Tuesday, the White House released its budget proposal. While most of the national news has highlighted the cuts to Medicaid, Food Stamps and other...
EPA is researching and evaluating a list of 51 unregulated, new or emerging drinking water contaminants for possible regulation. The Contaminant Candidate List (CCL) process was established by the 1996 Amendments to the Safe Drinking Water Act (SDWA) as a tracking and priority-setting mechanism to determine if new regulations are needed to protect drinking water safety.
Unregulated contaminants that are known or anticipated to occur in drinking water comprise the list. The SDWA requires EPA to conduct extensive research into the occurrence and health effects of the listed contaminants before issuing new regulations or standards. With this action, EPA is releasing the second CCL which carries over a number of contaminants from the first CCL and announcing plans to expand and strengthen the contaminant candidate listing process.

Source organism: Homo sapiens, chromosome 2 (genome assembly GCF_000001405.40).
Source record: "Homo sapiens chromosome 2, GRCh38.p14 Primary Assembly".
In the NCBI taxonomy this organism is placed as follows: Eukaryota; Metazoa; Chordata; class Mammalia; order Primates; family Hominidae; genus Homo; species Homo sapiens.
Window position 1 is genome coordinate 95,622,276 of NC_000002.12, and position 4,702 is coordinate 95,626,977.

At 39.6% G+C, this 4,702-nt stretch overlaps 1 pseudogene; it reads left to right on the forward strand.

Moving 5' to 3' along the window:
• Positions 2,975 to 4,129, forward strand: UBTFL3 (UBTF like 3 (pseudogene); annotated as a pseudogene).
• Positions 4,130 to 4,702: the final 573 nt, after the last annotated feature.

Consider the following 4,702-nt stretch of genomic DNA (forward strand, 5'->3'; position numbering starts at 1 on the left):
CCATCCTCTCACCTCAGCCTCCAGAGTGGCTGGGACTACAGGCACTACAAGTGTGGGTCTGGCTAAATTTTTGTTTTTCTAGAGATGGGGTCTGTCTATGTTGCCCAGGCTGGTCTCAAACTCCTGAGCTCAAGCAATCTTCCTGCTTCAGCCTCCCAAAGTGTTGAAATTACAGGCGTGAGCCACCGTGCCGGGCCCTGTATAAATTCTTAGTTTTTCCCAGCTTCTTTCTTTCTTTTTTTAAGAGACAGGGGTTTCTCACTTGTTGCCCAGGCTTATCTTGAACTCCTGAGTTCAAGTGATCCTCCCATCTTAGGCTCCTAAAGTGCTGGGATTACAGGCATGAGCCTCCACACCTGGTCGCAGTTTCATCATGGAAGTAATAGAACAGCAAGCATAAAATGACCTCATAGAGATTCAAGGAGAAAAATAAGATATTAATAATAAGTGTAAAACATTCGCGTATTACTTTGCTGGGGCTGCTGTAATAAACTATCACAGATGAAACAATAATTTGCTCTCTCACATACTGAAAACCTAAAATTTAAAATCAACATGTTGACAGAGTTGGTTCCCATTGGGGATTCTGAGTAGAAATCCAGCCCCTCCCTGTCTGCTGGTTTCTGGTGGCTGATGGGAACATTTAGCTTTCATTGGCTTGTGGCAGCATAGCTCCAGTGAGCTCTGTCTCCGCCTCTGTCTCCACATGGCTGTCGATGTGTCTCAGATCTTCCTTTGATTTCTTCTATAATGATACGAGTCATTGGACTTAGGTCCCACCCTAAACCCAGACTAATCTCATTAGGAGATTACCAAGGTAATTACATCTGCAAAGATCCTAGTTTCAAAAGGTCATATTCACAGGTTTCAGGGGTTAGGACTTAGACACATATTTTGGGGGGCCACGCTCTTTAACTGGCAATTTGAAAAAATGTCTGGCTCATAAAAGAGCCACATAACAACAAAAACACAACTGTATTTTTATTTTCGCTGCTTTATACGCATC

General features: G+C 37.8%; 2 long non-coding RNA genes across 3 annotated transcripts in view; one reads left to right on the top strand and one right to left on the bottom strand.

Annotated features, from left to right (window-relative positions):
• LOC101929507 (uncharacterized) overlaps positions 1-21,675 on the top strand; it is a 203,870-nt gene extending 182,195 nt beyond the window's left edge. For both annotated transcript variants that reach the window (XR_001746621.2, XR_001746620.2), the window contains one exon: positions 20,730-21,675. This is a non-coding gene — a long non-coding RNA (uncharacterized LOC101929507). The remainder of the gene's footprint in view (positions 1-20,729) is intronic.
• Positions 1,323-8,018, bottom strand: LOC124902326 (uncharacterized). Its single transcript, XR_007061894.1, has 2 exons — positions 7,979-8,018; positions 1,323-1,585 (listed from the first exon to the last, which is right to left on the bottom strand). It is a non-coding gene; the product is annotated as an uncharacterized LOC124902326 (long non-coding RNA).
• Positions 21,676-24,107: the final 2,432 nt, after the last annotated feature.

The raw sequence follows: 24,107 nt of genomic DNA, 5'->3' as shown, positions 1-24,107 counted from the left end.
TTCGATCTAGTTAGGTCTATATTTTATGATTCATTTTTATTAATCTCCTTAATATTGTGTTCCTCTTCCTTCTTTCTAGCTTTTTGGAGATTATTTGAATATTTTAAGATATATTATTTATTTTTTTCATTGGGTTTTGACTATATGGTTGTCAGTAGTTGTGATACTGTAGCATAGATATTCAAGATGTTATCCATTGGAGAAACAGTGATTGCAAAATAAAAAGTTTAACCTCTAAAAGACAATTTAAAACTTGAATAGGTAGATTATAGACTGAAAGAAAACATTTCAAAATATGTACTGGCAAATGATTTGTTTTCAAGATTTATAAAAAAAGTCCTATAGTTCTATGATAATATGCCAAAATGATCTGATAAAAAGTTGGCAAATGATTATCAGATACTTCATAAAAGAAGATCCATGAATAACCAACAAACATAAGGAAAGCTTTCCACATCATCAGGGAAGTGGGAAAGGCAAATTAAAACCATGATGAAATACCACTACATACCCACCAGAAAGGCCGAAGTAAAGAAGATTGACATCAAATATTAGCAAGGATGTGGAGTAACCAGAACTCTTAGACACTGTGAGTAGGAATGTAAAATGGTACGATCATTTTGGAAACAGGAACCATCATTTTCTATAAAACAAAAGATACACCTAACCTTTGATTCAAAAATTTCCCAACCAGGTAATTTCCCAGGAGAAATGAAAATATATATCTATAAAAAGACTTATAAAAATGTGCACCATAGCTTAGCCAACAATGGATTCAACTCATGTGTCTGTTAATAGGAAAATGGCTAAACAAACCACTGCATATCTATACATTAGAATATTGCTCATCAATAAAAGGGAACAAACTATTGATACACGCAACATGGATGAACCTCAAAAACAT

The SDWA directs EPA to periodically publish a list of contaminants that "at the time of publication, are not subject to any proposed or promulgated national primary drinking water regulation, which are known or anticipated to occur in public water systems, and which may require regulation.
In July 2003, EPA removed contaminants from the first CCL after the Agency concluded that sufficient data and information was available to determine not to regulate nine contaminants.
EPA is publishing both a final CCL and an update on the agency's work to improve the CCL selection process. In addition, EPA is reviewing more contaminants for inclusion on the third CCL and is working to implement a more transparent system for selecting contaminants.
EPA's new approach will produce a more comprehensive CCL because the process will address a wider range of information and screen contaminants more systematically, as was recommended by the National Academy of Sciences and the National Drinking Water Advisory Council.